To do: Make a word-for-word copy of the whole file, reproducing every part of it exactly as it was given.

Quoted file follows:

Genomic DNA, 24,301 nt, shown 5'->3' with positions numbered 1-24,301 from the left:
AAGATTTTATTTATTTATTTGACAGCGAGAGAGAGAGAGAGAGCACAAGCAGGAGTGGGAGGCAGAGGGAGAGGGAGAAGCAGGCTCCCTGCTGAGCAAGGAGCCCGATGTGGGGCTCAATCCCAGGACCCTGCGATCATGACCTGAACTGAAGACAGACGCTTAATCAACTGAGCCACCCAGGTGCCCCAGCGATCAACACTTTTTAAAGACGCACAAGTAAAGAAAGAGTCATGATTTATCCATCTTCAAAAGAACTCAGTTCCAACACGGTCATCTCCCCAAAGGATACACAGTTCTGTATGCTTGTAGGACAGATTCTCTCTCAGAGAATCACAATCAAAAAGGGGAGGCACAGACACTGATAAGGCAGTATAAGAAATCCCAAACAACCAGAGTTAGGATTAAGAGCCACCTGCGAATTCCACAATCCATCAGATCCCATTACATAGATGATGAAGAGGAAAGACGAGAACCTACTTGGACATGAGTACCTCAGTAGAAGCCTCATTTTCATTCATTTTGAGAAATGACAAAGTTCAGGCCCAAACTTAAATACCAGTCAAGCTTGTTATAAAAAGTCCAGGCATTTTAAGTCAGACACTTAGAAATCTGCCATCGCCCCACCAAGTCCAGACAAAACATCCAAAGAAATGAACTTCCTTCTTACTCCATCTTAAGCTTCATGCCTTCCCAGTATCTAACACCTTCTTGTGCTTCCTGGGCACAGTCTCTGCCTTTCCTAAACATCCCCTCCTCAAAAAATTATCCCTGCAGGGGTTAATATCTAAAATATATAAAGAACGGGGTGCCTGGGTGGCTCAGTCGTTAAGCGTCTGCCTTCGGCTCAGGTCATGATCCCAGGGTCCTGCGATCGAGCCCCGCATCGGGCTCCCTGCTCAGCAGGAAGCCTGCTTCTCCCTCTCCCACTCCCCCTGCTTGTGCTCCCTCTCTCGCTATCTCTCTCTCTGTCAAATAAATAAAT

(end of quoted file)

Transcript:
Genomic DNA, 24,301 nt, shown 5'->3' with positions numbered 1-24,301 from the left:
AAGATTTTATTTATTTATTTGACAGCGAGAGAGAGAGAGAGAGCACAAGCAGGAGTGGGAGGCAGAGGGAGAGGGAGAAGCAGGCTCCCTGCTGAGCAAGGAGCCCGATGTGGGGCTCAATCCCAGGACCCTGCGATCATGACCTGAACTGAAGACAGACGCTTAATCAACTGAGCCACCCAGGTGCCCCAGCGATCAACACTTTTTAAAGACGCACAAGTAAAGAAAGAGTCATGATTTATCCATCTTCAAAAGAACTCAGTTCCAACACGGTCATCTCCCCAAAGGATACACAGTTCTGTATGCTTGTAGGACAGATTCTCTCTCAGAGAATCACAATCAAAAAGGGGAGGCACAGACACTGATAAGGCAGTATAAGAAATCCCAAACAACCAGAGTTAGGATTAAGAGCCACCTGCGAATTCCACAATCCATCAGATCCCATTACATAGATGATGAAGAGGAAAGACGAGAACCTACTTGGACATGAGTACCTCAGTAGAAGCCTCATTTTCATTCATTTTGAGAAATGACAAAGTTCAGGCCCAAACTTAAATACCAGTCAAGCTTGTTATAAAAAGTCCAGGCATTTTAAGTCAGACACTTAGAAATCTGCCATCGCCCCACCAAGTCCAGACAAAACATCCAAAGAAATGAACTTCCTTCTTACTCCATCTTAAGCTTCATGCCTTCCCAGTATCTAACACCTTCTTGTGCTTCCTGGGCACAGTCTCTGCCTTTCCTAAACATCCCCTCCTCAAAAAATTATCCCTGCAGGGGTTAATATCTAAAATATATAAAGAACGGGGTGCCTGGGTGGCTCAGTCGTTAAGCGTCTGCCTTCGGCTCAGGTCATGATCCCAGGGTCCTGCGATCGAGCCCCGCATCGGGCTCCCTGCTCAGCAGGAAGCCTGCTTCTCCCTCTCCCACTCCCCCTGCTTGTGCTCCCTCTCTCGCTATCTCTCTCTCTGTCAAATAAATAAAT